Stop Thinking Like a Cartographer

Ann Stark shares four design principles to make your maps stand out.

Jul 23rd, 2012

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00:01Okay, my name is Ann Stark and I would like to suggest that in order that you make a better map... stop thinking like a cartographer.

00:10We all started at the beginning of our mapmaking careers possibly making maps like this...

00:15...which might be accurate but are not the best-looking map that we've ever seen.

00:22But I know that in our hearts, we all strive to grow to this point where we make maps that are a joy to look at and study.

00:33And while this last map is complicated and complex, it's still clear, relevant, and interesting.

00:43So how do you progress from the beginning to making maps that are beautiful to look at?

00:49I'd like to suggest that you need to stop thinking solely like a cartographer and start thinking more like a designer.

00:56The graphic design realm has four principles that they can share with us, and if you start to look for them...

01:04...if you learn them, you'll start to see them, and they are what can make great maps...

01:08...great posters, great eye-catching advertising.

01:13So, let's take a chance and learn them.

01:17So they are contrast, repetition, alignment, and proximity; and there is a handy acronym for you to remember them...

01:27...and you can think of it as what you're trying to avoid when you're making maps.

01:31And I'm going to go through each of them quickly, but I would encourage you to take a look at design blogs on the Internet.

01:37There's a lot of examples out there.

01:41So the first is contrast, and basically, it means that they're going to do something different...

01:46...make sure it's really different, not just kind of different.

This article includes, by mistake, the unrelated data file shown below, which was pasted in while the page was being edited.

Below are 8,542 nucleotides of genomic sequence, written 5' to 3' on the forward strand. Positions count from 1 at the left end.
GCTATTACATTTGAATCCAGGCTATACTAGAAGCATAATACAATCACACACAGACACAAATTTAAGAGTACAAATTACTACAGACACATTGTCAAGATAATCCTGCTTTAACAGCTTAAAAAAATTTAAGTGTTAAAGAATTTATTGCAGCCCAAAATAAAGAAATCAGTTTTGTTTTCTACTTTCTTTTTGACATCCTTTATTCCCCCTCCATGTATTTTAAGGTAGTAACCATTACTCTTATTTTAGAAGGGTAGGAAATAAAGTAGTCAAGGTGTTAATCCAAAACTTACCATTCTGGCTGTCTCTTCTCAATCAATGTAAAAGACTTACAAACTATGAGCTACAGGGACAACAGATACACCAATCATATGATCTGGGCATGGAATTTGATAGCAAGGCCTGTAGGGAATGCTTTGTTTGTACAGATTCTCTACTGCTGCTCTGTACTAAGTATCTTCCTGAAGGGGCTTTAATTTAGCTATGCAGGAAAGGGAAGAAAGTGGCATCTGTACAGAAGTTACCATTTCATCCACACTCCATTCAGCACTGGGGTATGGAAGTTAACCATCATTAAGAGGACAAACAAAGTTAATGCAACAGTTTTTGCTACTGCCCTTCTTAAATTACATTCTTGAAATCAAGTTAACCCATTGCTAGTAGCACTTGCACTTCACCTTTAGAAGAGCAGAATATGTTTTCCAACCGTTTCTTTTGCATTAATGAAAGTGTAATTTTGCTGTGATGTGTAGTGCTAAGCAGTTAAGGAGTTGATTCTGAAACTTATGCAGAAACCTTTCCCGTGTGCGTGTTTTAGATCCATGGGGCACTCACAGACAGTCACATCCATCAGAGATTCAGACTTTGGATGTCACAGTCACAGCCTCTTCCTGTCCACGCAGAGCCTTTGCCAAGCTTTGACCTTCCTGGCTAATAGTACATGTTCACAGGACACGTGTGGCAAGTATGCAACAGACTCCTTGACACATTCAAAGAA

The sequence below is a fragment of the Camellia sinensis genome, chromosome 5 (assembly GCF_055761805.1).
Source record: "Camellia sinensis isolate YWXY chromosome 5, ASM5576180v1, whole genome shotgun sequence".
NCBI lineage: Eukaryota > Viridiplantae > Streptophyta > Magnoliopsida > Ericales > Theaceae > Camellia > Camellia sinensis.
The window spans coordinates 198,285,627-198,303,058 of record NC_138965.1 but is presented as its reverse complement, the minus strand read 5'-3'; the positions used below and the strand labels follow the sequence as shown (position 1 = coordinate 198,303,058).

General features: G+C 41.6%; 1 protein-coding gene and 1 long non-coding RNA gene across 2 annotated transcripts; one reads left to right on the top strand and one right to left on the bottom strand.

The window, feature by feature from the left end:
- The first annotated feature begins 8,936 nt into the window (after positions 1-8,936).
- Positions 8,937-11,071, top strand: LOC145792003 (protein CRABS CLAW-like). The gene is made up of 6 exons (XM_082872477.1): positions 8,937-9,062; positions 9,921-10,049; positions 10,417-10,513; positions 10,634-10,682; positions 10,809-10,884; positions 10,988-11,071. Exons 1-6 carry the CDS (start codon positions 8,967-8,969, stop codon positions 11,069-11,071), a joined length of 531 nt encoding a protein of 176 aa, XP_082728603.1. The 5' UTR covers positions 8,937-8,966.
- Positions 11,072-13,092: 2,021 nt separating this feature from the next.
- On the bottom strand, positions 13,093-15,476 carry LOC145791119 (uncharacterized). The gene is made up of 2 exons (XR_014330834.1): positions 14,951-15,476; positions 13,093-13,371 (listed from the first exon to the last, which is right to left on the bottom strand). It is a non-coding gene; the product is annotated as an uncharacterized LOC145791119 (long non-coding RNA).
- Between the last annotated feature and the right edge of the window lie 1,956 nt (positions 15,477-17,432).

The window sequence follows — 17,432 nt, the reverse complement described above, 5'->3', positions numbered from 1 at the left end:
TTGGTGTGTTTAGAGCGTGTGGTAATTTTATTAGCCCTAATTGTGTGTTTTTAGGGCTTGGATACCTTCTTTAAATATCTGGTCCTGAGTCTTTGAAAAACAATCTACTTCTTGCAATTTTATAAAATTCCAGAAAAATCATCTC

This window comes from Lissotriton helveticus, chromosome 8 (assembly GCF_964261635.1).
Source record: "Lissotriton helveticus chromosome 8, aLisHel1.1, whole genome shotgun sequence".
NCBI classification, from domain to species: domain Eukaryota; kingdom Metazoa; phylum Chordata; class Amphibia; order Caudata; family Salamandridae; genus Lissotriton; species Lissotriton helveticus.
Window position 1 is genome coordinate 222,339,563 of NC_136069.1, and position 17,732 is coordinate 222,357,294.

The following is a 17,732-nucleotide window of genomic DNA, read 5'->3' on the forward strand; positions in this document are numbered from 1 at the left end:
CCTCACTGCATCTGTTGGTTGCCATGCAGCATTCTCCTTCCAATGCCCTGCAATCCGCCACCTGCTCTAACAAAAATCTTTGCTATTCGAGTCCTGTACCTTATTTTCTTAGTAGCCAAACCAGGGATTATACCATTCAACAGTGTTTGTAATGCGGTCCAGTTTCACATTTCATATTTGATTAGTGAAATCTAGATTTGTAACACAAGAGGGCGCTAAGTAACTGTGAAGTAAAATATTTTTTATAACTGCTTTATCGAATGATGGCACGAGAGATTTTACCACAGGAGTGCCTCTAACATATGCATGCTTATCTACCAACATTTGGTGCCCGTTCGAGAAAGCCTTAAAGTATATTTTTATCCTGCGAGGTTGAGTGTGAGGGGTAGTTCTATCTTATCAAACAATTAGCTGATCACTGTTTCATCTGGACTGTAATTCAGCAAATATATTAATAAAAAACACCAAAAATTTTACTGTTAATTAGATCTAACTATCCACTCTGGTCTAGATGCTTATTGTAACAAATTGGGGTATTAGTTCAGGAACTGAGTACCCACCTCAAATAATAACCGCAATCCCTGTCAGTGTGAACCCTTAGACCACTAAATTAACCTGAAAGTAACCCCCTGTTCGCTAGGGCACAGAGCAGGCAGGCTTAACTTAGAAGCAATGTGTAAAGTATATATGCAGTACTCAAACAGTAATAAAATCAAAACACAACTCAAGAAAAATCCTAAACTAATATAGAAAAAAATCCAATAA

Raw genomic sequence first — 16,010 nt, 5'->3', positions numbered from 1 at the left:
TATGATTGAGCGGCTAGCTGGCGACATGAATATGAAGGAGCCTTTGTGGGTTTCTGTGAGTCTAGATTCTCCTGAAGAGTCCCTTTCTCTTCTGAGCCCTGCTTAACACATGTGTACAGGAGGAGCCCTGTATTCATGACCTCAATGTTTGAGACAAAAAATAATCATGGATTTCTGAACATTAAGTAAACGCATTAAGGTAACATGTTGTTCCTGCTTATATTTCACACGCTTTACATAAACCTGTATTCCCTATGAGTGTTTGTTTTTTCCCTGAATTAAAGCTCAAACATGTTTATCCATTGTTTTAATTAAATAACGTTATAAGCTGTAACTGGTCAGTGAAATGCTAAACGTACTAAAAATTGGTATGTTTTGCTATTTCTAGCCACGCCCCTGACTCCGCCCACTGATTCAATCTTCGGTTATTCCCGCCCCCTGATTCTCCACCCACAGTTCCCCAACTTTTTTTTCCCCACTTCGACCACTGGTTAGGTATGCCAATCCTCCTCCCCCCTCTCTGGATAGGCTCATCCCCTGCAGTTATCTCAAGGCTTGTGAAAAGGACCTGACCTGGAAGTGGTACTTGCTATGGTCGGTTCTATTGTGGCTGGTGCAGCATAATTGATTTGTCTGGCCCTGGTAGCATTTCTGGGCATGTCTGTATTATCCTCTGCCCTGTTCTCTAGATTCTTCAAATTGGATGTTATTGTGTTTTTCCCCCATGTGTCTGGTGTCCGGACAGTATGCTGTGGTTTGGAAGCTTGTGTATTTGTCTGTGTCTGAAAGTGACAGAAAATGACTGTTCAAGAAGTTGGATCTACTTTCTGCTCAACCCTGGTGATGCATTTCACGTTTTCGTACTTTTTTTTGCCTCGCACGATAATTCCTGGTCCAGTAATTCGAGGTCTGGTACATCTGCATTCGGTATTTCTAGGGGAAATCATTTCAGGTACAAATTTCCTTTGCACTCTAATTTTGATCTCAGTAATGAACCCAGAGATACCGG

01:48It can be the very most important visual attraction to your map, so don't make wishy-washy maps.

01:54Don't make maps where all the fonts are the same, where all the colors are the same palette.

01:58Make something important on your map stand out.

02:02So this is an example of a bowhead migration route, and is there any doubt to you where the bowhead whales...

02:07...are migrating on this map?

02:10No. It's that big yellow line.

02:12It's the only shadowed line; it's a bright contrasting color from the background map...

02:16...and while it still looks good, it stands out.

02:19And it's the thing that it catches your eye.

02:23The second principle is repetition, and this can be a variety of visual elements.

02:29I would like to suggest that it can also be the map itself.

02:32So this is particularly important; if you have time-related information and you want to show something...

02:38...happening over a series of time, consider repeating the map itself and highlighting the thing that's changing.

02:44Your eye looks for the pattern, finds the pattern, and then you understand the message.

02:49The next is alignment.

02:50Nothing should be placed on the page arbitrarily, and here's a tip - don't accept the defaults.

02:56You want to unify, you want to organize, and you want to align information.

03:00And wishy-washy maps align on the center, so go for the edge and be bold.

03:06Proximity is the idea that groups of small things can make a bigger message or create a larger visual unit...

03:12...and they help your mind understand what's related because they're next to each other.

03:18The one thing that you can do to make a better map right now, when you go back to your desk... be bold and break the neatline.

03:25Though we've been kind of taught, growing up, that everything should go in a box - put a box around your map...

03:29...put a box around your legend - it's time to break out of the box.

03:34So if you take a look at this national park map, you'll see that just the edge breaks over into the black...

03:39...but you can tell right away that it's a modern map.

03:41It looks interesting; there's that contrast that caught your eye.

03:45And if you take a look at this flyer, it looks like the map's about to spill out onto your lap.

03:49So that's interesting to you; it makes you want to find out more.

03:54So, remember to stop thinking like a cartographer; start thinking like a designer.

04:00My name is Ann Stark and I'm on the Internet in various places and I look forward to having...

04:04...a discussion with you about great design.


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